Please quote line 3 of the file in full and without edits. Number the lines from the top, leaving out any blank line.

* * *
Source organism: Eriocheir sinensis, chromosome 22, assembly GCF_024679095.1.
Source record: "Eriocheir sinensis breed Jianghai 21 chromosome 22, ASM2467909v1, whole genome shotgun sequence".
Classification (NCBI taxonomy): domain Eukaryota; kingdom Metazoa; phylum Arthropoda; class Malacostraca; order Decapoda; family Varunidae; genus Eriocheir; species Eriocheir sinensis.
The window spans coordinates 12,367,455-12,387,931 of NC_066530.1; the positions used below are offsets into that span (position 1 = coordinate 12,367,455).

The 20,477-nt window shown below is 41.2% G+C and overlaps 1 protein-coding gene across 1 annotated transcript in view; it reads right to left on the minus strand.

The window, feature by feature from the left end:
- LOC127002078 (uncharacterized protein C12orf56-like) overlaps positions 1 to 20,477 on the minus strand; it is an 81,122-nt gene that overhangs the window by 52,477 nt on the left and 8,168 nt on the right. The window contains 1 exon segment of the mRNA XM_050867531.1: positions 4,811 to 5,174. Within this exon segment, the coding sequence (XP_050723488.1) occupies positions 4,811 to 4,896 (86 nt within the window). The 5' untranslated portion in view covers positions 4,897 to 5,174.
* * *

Classification (NCBI taxonomy): domain Eukaryota; kingdom Metazoa; phylum Arthropoda; class Malacostraca; order Decapoda; family Varunidae; genus Eriocheir; species Eriocheir sinensis.